Breakfast: The Most Important Meal of the Day
As most people tend to lead a busy life, grabbing an unhealthy breakfast or missing breakfast altogether is more likely to occur due to having a hectic schedule with work and family commitments.
But it is important not to skip breakfast as there are many health benefits to eating a balanced breakfast, specific to weight management, improved mental wellbeing and enhanced exercise performance.
As the body is in a starvation mode due to experiencing a long period without food (calories) until breakfast is consumed, this delay causes depleted levels of glucose and energy in the body. Replenishing energy by eating a nutritionally balanced breakfast will provide the necessary glucose and calories required by the body and the mind, reducing the symptoms of tiredness and poor concentration levels.
The calories provided by breakfast will allow the body, and the mind, to function more efficiently and by doing so will prevent the urge of overindulging on extra calories mid morning due to the intense hunger pangs caused by skipping breakfast.
Nutritionally Balanced Breakfast Options
Choosing foods which have a low glycaemic index such as; porridge, bran flakes, low sugar muesli, oatcakes or wholemeal toast will allow the body to release energy from these foods more slowly due to the high fibre content.
High fibre foods also increases the levels of satiety (feeling of fullness) and reduces the urge of consuming extra calories compared to foods which have a high glyacemic content eg; cornflakes, white bread options (toast, crumpets) or biscuits (made with white flour). Fibre will also reduce the risk of high blood pressure, heart disease and cancer.
Adding protein to wholegrain cereal for example; nuts and seeds or as a topping on wholegrain toast such as; egg, beans or lean bacon will suppress the appetite and reduce the likelihood of consuming additional calories which can also lead to weight gain. Protein will also aid recovery if breakfast is consumed after exercise.
Wholegrain cereals contain iron which reduces the risk of becoming anaemic (when the body becomes intensely tired or fatigued). The iron in these cereals enhances oxygen availability to the lungs and the muscles and as the requirement for oxygen is significantly increased during exercise, this can improve exercise performance.
To enhance the iron availability in the body include vitamin C in your diet by drinking fruit juice or adding fruit to your cereal (berries, kiwi, dried fruit). This is particular beneficial for those who practice a vegetarian or a vegan diet due to restricting red meat, this food is an excellent source of iron.
The calcium from milk or yoghurt added to cereal is beneficial to the bones as it will reduce the risk of osteoporosis due to the calcium content in these foods which assists in strengthening the bones. Choosing low fat milk and low fat yoghurt will assist in maintaining good cholesterol levels in the body which can aid weight management, reduce the risk of high blood pressure and reduce the risk of heart related diseases.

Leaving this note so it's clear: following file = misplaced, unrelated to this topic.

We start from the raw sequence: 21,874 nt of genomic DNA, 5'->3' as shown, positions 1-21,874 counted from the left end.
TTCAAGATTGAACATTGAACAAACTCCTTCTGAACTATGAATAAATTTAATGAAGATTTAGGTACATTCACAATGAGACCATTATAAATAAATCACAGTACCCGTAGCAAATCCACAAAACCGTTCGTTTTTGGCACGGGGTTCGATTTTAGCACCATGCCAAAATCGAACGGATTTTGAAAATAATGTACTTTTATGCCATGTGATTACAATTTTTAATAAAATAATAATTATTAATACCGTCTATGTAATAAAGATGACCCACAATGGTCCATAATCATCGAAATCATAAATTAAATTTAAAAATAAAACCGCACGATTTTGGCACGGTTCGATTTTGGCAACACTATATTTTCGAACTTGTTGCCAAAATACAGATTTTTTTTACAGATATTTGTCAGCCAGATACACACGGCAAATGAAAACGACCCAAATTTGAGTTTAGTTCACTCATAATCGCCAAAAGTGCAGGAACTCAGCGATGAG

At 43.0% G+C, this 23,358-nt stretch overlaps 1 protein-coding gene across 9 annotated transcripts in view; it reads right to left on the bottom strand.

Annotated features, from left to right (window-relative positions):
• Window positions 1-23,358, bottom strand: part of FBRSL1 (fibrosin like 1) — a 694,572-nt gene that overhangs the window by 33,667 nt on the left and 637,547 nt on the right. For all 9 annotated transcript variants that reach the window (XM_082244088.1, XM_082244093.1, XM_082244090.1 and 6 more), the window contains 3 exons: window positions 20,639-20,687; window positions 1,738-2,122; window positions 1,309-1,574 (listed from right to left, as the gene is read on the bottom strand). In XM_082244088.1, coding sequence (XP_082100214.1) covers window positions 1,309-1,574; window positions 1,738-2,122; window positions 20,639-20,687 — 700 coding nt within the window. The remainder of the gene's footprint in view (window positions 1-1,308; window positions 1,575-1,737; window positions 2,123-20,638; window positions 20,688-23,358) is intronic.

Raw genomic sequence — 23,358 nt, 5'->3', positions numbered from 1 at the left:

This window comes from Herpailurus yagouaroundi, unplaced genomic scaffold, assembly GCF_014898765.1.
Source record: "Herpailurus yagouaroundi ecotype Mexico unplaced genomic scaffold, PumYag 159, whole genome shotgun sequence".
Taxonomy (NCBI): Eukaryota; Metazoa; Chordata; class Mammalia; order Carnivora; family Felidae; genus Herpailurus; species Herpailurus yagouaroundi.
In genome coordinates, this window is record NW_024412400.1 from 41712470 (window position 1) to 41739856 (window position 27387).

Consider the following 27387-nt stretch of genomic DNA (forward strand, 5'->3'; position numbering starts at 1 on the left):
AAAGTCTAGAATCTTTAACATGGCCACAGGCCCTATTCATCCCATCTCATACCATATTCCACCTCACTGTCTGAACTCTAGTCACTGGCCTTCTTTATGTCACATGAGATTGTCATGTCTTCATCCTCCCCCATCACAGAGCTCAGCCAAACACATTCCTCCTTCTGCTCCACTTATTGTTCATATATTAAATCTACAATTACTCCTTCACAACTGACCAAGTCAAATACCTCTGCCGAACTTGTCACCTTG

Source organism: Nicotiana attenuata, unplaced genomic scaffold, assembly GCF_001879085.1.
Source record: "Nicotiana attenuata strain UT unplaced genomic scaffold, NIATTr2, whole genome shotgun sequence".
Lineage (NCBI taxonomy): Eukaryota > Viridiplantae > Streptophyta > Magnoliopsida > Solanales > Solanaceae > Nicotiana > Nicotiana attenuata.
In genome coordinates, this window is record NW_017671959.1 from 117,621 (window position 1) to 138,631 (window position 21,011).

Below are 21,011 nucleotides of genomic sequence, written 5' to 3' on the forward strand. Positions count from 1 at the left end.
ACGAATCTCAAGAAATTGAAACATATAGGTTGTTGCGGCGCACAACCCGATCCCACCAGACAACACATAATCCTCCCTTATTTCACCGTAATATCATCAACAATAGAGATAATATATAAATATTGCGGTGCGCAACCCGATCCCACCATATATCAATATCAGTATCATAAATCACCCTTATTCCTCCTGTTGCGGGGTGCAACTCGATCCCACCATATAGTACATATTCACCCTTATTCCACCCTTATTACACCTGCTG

Breakfast Prior to Exercise
If you can tolerate high fibre foods, choose porridge or wholegrain toast with some protein for example; porridge with low fat natural yoghurt or low fat milk and nuts and seeds or wholegrain toast with low fat cheese or a poached or a boiled egg. These are nutritionally balanced foods prior to exercise as they provide a type of carbohydrate which slowly releases energy and fibre and protein to enhance satiety levels.
For those who are unable to tolerate high fibre foods consume a fruit smoothie or white toast with hummus, low fat cheese or a poached or boiled egg. If cereal is preferred choose a low fibre cereal such as; cornflakes.
Breakfast after Exercise
There are not normally any issues with the choice of food if you eat breakfast after exercise as there is not the same stress on the body. It is beneficial to consume a breakfast that contains protein and carbohydrate to refuel the glucose in the muscles lost through exercise and protein to help with repairing the muscles and reducing the onset of fatigue.
Breakfast on Race Day
On race day it is critical that you do not introduce any foods which are different from the norm as your body will have adapted to what it can and cannot tolerate. For some consuming high fibre foods can cause gut stress and will have a negative impact on your sporting performance from a physical and psychological perspective, therefore these foods should be avoided.
It is important to eat breakfast at least 2 hours before exercise to allow the body to digest and absorb it and to prevent gut stress which is more likely to occur on race day due to nerves and increased adrenaline levels prior to the event.
The timing for eating breakfast applies to training too but for some it is even more important before a race and for some, a longer period of time between breakfast and a race is necessary.
Windsor Women’s 10k Saturday 26th September 2020 Enter here